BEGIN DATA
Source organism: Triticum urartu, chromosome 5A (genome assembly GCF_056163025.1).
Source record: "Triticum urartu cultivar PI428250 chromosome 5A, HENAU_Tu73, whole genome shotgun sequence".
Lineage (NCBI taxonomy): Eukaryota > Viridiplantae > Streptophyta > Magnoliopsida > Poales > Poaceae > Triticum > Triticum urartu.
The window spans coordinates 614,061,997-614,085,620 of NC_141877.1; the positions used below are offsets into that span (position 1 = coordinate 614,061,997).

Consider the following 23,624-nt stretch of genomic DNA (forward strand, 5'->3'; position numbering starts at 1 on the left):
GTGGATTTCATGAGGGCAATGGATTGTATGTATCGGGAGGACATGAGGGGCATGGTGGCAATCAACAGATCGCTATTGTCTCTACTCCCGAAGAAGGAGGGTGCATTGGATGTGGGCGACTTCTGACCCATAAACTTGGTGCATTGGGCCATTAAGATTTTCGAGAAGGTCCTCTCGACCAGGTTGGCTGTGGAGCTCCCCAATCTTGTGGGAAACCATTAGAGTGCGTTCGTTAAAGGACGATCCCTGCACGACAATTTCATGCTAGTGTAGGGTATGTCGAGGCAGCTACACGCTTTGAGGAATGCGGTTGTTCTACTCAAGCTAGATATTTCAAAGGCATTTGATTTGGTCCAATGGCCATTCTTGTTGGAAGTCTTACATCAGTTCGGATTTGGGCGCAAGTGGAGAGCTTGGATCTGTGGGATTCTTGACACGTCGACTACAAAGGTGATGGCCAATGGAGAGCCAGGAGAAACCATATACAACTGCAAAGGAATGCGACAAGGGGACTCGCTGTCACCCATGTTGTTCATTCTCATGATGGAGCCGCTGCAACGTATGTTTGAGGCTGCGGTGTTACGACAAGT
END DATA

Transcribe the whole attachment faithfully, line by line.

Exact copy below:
Source organism: Triticum urartu, chromosome 5A (genome assembly GCF_056163025.1).
Source record: "Triticum urartu cultivar PI428250 chromosome 5A, HENAU_Tu73, whole genome shotgun sequence".
Lineage (NCBI taxonomy): Eukaryota > Viridiplantae > Streptophyta > Magnoliopsida > Poales > Poaceae > Triticum > Triticum urartu.
The window spans coordinates 614,061,997-614,085,620 of NC_141877.1; the positions used below are offsets into that span (position 1 = coordinate 614,061,997).

Consider the following 23,624-nt stretch of genomic DNA (forward strand, 5'->3'; position numbering starts at 1 on the left):
GTGGATTTCATGAGGGCAATGGATTGTATGTATCGGGAGGACATGAGGGGCATGGTGGCAATCAACAGATCGCTATTGTCTCTACTCCCGAAGAAGGAGGGTGCATTGGATGTGGGCGACTTCTGACCCATAAACTTGGTGCATTGGGCCATTAAGATTTTCGAGAAGGTCCTCTCGACCAGGTTGGCTGTGGAGCTCCCCAATCTTGTGGGAAACCATTAGAGTGCGTTCGTTAAAGGACGATCCCTGCACGACAATTTCATGCTAGTGTAGGGTATGTCGAGGCAGCTACACGCTTTGAGGAATGCGGTTGTTCTACTCAAGCTAGATATTTCAAAGGCATTTGATTTGGTCCAATGGCCATTCTTGTTGGAAGTCTTACATCAGTTCGGATTTGGGCGCAAGTGGAGAGCTTGGATCTGTGGGATTCTTGACACGTCGACTACAAAGGTGATGGCCAATGGAGAGCCAGGAGAAACCATATACAACTGCAAAGGAATGCGACAAGGGGACTCGCTGTCACCCATGTTGTTCATTCTCATGATGGAGCCGCTGCAACGTATGTTTGAGGCTGCGGTGTTACGACAAGT